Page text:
# Thread: Friction Loss in Pre-piped Waterways

1. ## Friction Loss in Pre-piped Waterways

What kind of friction loss is in your pre-piped waterways. How many GPM? How tall is your Ladder? What is the friction Loss? How big is the piping?

My dept. runs a 75ft quint (please no quint bashing). It has a 4" waterway and has a 2" tip. It has a flow meter so all we do is throttle up until the gauge reads 1000GPM.

Thanks in advance! Stay Safe!

2. Are you asking for a rule of thumb or how much your loss should be?

Easy way to figure yours would be to calibrate both the pressure gauge and flow meter and set the stick out.

Then using the 2" tip, throttle up to 1,000gpm. The 2" should then be flowing 70.86psi. Subtract that from your gauge pressure and you have your FL in the piping from the gauge inlet on.

Then put the stick in any other configuration you want and do the same thing.

3. Don't forget to add/subtract pressure changes do to head from differing tip elevations.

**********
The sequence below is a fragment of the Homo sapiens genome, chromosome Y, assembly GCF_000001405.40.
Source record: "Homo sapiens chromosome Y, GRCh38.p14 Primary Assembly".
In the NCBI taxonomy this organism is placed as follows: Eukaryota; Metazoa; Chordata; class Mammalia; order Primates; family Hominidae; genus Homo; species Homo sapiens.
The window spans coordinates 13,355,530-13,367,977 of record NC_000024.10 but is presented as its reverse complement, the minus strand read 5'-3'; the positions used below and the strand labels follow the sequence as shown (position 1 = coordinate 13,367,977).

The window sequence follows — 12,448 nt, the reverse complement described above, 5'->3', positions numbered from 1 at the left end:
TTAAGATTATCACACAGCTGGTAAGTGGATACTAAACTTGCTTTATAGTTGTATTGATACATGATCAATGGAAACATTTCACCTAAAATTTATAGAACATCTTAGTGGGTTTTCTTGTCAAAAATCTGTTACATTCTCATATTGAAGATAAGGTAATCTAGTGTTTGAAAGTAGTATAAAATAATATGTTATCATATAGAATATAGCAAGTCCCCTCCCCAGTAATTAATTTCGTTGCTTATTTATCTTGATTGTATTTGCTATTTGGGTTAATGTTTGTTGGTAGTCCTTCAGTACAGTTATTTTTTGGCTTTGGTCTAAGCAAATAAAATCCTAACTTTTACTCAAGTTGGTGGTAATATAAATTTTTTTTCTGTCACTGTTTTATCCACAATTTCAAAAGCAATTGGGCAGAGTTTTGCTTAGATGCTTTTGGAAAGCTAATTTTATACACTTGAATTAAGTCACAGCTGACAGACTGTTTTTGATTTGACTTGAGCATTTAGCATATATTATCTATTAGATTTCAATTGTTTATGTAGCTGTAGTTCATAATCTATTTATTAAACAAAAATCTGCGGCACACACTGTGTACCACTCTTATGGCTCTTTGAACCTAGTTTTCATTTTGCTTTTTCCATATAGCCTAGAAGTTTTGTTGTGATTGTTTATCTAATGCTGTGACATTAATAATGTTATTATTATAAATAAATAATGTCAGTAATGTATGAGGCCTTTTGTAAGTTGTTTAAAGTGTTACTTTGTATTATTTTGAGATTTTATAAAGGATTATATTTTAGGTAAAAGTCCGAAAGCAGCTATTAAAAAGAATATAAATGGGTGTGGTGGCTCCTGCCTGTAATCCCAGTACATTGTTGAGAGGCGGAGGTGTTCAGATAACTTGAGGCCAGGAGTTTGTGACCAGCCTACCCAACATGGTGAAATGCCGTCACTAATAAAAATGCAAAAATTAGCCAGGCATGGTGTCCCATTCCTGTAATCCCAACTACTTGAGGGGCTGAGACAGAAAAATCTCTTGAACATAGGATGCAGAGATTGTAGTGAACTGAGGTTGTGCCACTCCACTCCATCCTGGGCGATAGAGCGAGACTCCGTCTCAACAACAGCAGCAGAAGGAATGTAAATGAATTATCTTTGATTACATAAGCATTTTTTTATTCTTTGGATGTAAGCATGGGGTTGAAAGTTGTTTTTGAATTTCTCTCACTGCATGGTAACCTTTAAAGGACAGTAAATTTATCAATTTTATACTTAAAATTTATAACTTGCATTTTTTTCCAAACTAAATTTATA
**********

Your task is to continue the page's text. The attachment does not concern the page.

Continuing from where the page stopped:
4. Our job uses 100' Smeal prepiped aerials. The manufacturer states that the friction loss in the waterway is 550 kPa (80 psi) This number must be added to the friction loss portion of the equation used to calculate pump pressure.

Pump Pressure = Nozzle Pressure + Friction Loss + Back Pressure (Head) + Appliances

5. Hey FIRE
What type of nozzle is on your ladder?
I always thought that friction loss was based on flow. The friction loss will not be the same flowing 300 gpm versus 1200 gpm. We also have a Smeal, 75'. We use an automatic nozzle 350 - 1250 gpm, and depending on what i want to flow, we increase pressure...correspondingly the friction loss will increase.

6. BrianMacc,

We also run an automatic fog on the end of our Smeals. (Big Daddy Jumbo Remote). Because the prepipe is steel pipe the friction loss is negligible.

1400 kPa @ 20 metres elevation will give us 3800 lpm. We use the flow minder to fine tune the flow after that.

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